MOORE — It was time for an adventure. The year of planning was our daughter Shanna’s job. I was just along for the ride. I guess my job was to stay in shape and be ready for what was to come. Fortunately, when I retired, I was determined to exercise — the treadmill at home, zumba and aerobics at the Health Club and walking with a friend — as many days a week as I could.
On Oct. 14, Shanna, who lives in Oregon, and I left for our Nepal vacation. We met in Delhi, India, then shortly left for Katmandu where we stayed for two days sightseeing and preparing for our trek. We planned to hire a porter/guide. Shanna knew what she was looking for, usually a porter only carries bags and a guide just guides. Shanna asked many questions, then asked if he had questions for us. I’m sure that he was looking at me and thinking “what is this old lady doing here?” His only question, “can you walk?”
Fortunately, we found the combination we were looking for — Suzanne (our guide) would carry the heaviest backpack, that left Shanna with the middle and me the baby. Shanna had told me we would carry our own backpacks until, preparing for our trek, she climbed Mt. Shasta in California and realized that 30 or so extra pounds makes a huge difference.
The next day we traveled on a bumpy, dirty bus for about seven hours, then got on an overcrowded (sacks of feed, etc. filled the aisles) local bus for another hour then walked to a teahouse where our journey was to begin.
The next morning, we were off for our 20 day trek (paths that have been used for hundreds of years by the Nepali for trade routes and only opened to tourists in the 1970s.) It began in subtropical weather with beautiful plants and lovely mountain views. We usually walked about eight miles a day, we would be walking more than 100 miles.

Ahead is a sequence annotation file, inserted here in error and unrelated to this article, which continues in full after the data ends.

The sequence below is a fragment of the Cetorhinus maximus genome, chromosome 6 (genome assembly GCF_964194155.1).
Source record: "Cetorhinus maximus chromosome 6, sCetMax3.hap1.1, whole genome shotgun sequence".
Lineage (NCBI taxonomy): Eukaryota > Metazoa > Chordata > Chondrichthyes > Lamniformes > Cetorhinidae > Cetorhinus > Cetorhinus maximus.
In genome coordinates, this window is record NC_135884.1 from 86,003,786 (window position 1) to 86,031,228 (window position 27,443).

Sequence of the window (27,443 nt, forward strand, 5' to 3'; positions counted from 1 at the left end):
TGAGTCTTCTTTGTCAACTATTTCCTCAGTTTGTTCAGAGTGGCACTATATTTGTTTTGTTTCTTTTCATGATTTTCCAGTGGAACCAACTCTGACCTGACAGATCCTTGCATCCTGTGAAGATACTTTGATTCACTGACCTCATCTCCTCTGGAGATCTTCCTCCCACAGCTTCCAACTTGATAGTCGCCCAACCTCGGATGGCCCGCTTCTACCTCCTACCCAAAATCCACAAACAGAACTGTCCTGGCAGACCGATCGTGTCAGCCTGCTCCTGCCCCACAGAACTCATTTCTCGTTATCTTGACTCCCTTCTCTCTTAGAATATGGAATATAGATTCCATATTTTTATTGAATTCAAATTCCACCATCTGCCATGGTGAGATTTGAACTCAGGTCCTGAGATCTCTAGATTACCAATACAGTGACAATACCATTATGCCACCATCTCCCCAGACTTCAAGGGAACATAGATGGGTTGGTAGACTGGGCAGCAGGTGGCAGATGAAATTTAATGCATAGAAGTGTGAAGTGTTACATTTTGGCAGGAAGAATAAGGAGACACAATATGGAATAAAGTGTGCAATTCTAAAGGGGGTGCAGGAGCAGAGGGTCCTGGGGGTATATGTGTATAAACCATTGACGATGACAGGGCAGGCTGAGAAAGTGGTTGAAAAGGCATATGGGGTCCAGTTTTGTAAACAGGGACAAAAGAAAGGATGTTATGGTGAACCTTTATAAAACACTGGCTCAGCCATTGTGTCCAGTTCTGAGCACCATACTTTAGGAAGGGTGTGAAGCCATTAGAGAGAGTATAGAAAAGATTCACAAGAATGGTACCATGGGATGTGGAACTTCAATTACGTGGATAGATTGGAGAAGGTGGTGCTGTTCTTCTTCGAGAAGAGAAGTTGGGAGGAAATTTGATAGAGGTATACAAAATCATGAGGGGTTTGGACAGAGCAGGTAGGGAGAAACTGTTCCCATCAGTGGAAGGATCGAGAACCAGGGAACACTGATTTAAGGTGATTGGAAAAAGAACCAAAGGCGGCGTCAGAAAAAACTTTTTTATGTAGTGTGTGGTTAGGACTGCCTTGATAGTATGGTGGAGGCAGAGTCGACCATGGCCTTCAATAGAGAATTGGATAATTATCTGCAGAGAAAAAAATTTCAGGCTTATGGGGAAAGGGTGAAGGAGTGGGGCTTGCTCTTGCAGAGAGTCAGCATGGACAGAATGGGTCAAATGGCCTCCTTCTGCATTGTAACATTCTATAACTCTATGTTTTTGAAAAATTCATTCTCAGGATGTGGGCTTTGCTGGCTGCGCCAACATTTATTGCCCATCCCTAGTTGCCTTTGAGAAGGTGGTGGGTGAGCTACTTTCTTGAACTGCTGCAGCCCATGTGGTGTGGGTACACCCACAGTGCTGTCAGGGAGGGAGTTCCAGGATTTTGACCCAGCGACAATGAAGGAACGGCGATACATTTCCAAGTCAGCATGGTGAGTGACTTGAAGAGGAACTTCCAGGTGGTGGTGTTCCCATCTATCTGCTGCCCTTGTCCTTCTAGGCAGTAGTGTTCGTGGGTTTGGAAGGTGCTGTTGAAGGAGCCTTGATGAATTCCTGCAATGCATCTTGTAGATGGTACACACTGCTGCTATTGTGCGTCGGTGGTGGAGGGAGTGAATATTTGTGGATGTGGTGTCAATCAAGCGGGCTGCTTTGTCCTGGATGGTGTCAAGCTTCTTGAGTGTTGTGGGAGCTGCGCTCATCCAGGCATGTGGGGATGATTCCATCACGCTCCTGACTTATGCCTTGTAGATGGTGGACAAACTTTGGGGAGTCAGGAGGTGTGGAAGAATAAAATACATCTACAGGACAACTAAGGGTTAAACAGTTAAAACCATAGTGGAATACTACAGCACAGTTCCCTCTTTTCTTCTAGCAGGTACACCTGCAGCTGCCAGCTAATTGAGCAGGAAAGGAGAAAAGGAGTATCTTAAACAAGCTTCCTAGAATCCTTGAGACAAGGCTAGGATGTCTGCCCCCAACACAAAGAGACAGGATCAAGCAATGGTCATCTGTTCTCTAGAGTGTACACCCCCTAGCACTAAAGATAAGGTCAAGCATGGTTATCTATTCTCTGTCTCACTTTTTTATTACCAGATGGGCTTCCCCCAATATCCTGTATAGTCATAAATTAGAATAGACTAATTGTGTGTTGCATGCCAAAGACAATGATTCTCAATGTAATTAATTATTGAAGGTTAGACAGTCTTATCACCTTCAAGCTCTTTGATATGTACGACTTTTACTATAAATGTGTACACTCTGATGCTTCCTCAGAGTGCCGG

Now, mind you, the path was not smooth, but rocky and sometimes narrow walking across many of high bridges. We met many donkey trains carrying packs up and down the paths. Also, there were many porters, some carrying 100 pound packs. Since there are no roads, this is the means of getting goods to and from the little villages. Women carried the sticks (firewood) on their back.
Along the path we met many people, mostly European. Since we were on the same path going to the same place and often staying at the same teahouse, we got to know them fairly well. As we trekked up, at least once a day and often twice we heard the medical helicopter — off to get someone to safety. The person would have to make it to the helicopter on their own. We had good information about altitude sickness and the word was if you make it to the helicopter you live, if you don’t you die.
A few days later as we climbed higher, the sights were spectacular, snow on the Himalayan mountains — the tallest in the world. The weather became colder because of the altitude. Other travelers and the Nepali were always asking “are you going over the pass?” and to me “how old are you?” Of course, our answers were that we planned to go over the pass and that I was 69.
Most trekkers are much younger than me. And apparently Nepali people are very incapacitated at this age. When we saw older men and women they were very stooped from carrying heavy packs for too many years.